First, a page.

Biden believes that this is precisely the kind of elitist trap Democrats fall into time and again, to their own detriment. The more energy and airtime Democrats devote to eliminating the filibuster, the less energy they’re putting into talking up the expanded child tax credit or working toward the passage of a historic infrastructure bill. He believes voters are going to care much more about the money in their pockets than the less tangible issues of government reform. I’ve been hearing Biden say this since January 2017: Democrats inadvertently enabled Trump’s victory because they’d stopped improving people’s lives. “What I’ve learned in my entire career in politics, you can do anything with somebody and get them to move as long as you don’t change their standard of living downward,” he told me.
When dealing with both Trump and the Democratic Party’s left flank, Biden thinks he can de-escalate fights by not waging them head-on. He still believes in a pre-Twitter approach to governing whereby, when change actually occurs, it doesn’t always happen in public, or as quickly as many voters want. Scrapping the filibuster won’t matter if nothing else can pass the Senate and Biden has a failed presidency; protecting small margins in elections won’t matter if Democrats don’t deliver on other priorities and lose House races next year by 5 or 10 percent.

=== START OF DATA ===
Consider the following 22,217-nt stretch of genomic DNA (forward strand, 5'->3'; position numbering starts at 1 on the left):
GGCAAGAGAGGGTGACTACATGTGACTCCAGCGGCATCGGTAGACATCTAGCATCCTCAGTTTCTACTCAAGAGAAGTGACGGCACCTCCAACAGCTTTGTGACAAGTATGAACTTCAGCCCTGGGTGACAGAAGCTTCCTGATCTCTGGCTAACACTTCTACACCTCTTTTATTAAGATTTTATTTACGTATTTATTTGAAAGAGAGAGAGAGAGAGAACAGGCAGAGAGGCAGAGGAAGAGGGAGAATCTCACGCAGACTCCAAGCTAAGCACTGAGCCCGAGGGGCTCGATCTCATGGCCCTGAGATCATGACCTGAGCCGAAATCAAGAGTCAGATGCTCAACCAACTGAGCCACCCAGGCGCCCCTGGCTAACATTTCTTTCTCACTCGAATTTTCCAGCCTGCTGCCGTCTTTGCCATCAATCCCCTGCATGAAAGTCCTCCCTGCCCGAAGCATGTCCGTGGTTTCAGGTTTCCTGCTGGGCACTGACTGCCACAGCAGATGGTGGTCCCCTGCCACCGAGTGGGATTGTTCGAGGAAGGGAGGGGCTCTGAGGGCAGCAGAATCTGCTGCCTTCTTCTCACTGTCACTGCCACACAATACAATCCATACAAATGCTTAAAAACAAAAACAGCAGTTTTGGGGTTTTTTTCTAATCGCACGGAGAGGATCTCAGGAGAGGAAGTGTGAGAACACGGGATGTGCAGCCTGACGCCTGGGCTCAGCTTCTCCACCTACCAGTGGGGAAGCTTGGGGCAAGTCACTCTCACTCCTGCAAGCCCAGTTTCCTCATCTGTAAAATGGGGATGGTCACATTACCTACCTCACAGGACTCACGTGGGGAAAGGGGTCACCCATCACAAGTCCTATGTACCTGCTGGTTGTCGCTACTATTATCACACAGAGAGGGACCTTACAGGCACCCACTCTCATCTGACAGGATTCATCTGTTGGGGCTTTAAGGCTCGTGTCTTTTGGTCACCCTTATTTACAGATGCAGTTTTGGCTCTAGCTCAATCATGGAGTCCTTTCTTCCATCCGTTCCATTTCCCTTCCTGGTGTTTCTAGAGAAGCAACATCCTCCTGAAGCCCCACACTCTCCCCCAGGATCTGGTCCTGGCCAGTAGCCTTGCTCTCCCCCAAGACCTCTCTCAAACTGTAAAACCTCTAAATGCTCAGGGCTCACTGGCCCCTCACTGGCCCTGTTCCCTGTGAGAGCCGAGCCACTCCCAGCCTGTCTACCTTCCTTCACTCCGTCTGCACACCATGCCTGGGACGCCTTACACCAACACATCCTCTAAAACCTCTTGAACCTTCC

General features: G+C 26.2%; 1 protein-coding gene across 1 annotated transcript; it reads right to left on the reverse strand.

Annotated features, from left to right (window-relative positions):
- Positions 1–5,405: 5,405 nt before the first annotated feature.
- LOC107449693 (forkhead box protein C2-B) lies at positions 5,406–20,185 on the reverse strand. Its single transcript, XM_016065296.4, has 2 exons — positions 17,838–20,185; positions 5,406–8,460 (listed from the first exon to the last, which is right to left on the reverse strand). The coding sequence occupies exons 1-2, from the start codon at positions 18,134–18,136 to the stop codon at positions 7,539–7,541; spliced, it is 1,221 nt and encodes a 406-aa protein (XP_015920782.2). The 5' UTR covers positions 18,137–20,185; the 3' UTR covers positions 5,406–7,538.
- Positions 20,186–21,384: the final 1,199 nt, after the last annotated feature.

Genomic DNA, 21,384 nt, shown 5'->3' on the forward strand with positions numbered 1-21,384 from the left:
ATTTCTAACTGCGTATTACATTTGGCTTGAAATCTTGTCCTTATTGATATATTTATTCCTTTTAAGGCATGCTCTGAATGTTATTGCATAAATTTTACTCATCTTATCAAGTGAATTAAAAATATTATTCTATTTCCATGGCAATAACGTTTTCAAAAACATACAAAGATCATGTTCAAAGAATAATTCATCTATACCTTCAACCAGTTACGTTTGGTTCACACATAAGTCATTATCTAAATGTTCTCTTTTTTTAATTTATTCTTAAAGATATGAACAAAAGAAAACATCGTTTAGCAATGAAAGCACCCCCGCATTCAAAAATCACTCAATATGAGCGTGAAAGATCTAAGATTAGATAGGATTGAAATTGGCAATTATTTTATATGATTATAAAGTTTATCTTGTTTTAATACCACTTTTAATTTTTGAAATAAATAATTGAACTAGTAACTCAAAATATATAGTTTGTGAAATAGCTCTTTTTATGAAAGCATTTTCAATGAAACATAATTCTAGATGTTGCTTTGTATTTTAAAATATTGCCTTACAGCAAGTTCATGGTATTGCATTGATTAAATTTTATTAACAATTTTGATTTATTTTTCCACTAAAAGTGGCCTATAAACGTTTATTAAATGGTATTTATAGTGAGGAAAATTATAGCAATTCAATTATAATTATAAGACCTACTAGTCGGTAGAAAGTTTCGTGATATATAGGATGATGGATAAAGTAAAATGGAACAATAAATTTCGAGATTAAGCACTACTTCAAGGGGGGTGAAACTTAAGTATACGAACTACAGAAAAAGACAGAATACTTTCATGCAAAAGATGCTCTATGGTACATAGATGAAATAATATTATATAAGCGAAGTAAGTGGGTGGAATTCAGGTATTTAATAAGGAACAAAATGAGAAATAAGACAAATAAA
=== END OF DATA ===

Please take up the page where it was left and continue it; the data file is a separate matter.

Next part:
This may end up seeming naive if Republican obstructionism and new voting impediments help rout Democrats in the 2022 midterms. Many of the most vocal Democrats think that’s exactly what’s coming. In their view, Biden may win a few more votes of support for his infrastructure bill, but that could come at the cost of larger initiatives such as eliminating the filibuster and making Washington, D.C., the 51st state.
Last week in Philadelphia, Biden gave a fiery speech in which he called voting rights “the most significant test of our democracy since the Civil War.” But he laid out no new strategy to preserve them. Two days later, Senate Democrats announced a framework for infrastructure spending that comes closer than expected to Biden’s original goal, and no Republican senators who were part of the bipartisan negotiations have bolted.